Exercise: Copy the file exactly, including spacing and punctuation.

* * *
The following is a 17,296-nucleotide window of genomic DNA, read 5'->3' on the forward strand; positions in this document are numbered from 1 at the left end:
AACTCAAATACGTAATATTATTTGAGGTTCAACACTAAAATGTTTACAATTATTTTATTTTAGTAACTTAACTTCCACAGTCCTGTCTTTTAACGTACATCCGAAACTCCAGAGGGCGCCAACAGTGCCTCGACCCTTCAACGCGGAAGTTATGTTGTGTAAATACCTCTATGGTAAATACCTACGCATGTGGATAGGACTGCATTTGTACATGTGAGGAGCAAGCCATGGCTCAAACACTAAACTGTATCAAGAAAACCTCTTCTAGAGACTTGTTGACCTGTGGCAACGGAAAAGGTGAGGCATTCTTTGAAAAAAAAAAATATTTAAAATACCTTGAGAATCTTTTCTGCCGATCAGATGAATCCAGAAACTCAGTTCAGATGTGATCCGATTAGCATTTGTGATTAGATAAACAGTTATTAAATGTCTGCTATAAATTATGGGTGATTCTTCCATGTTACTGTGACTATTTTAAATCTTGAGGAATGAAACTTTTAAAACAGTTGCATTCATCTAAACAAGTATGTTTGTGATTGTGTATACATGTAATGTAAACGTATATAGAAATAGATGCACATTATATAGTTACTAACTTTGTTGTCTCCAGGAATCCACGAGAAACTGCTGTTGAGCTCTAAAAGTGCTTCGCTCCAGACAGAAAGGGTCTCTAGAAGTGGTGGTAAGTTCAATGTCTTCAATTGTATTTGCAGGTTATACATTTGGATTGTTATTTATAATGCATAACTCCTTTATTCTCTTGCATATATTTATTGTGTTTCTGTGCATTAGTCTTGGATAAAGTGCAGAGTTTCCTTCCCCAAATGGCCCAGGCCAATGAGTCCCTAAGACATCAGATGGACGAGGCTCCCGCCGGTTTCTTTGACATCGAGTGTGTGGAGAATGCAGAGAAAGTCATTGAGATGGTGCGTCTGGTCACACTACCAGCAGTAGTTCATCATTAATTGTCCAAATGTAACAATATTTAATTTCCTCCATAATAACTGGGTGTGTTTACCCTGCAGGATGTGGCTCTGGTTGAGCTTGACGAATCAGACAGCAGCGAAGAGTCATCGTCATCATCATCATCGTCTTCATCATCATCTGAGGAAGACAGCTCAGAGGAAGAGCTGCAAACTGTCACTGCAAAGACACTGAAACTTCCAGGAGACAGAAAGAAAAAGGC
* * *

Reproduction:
The following is a 17,296-nucleotide window of genomic DNA, read 5'->3' on the forward strand; positions in this document are numbered from 1 at the left end:
AACTCAAATACGTAATATTATTTGAGGTTCAACACTAAAATGTTTACAATTATTTTATTTTAGTAACTTAACTTCCACAGTCCTGTCTTTTAACGTACATCCGAAACTCCAGAGGGCGCCAACAGTGCCTCGACCCTTCAACGCGGAAGTTATGTTGTGTAAATACCTCTATGGTAAATACCTACGCATGTGGATAGGACTGCATTTGTACATGTGAGGAGCAAGCCATGGCTCAAACACTAAACTGTATCAAGAAAACCTCTTCTAGAGACTTGTTGACCTGTGGCAACGGAAAAGGTGAGGCATTCTTTGAAAAAAAAAAATATTTAAAATACCTTGAGAATCTTTTCTGCCGATCAGATGAATCCAGAAACTCAGTTCAGATGTGATCCGATTAGCATTTGTGATTAGATAAACAGTTATTAAATGTCTGCTATAAATTATGGGTGATTCTTCCATGTTACTGTGACTATTTTAAATCTTGAGGAATGAAACTTTTAAAACAGTTGCATTCATCTAAACAAGTATGTTTGTGATTGTGTATACATGTAATGTAAACGTATATAGAAATAGATGCACATTATATAGTTACTAACTTTGTTGTCTCCAGGAATCCACGAGAAACTGCTGTTGAGCTCTAAAAGTGCTTCGCTCCAGACAGAAAGGGTCTCTAGAAGTGGTGGTAAGTTCAATGTCTTCAATTGTATTTGCAGGTTATACATTTGGATTGTTATTTATAATGCATAACTCCTTTATTCTCTTGCATATATTTATTGTGTTTCTGTGCATTAGTCTTGGATAAAGTGCAGAGTTTCCTTCCCCAAATGGCCCAGGCCAATGAGTCCCTAAGACATCAGATGGACGAGGCTCCCGCCGGTTTCTTTGACATCGAGTGTGTGGAGAATGCAGAGAAAGTCATTGAGATGGTGCGTCTGGTCACACTACCAGCAGTAGTTCATCATTAATTGTCCAAATGTAACAATATTTAATTTCCTCCATAATAACTGGGTGTGTTTACCCTGCAGGATGTGGCTCTGGTTGAGCTTGACGAATCAGACAGCAGCGAAGAGTCATCGTCATCATCATCATCGTCTTCATCATCATCTGAGGAAGACAGCTCAGAGGAAGAGCTGCAAACTGTCACTGCAAAGACACTGAAACTTCCAGGAGACAGAAAGAAAAAGGC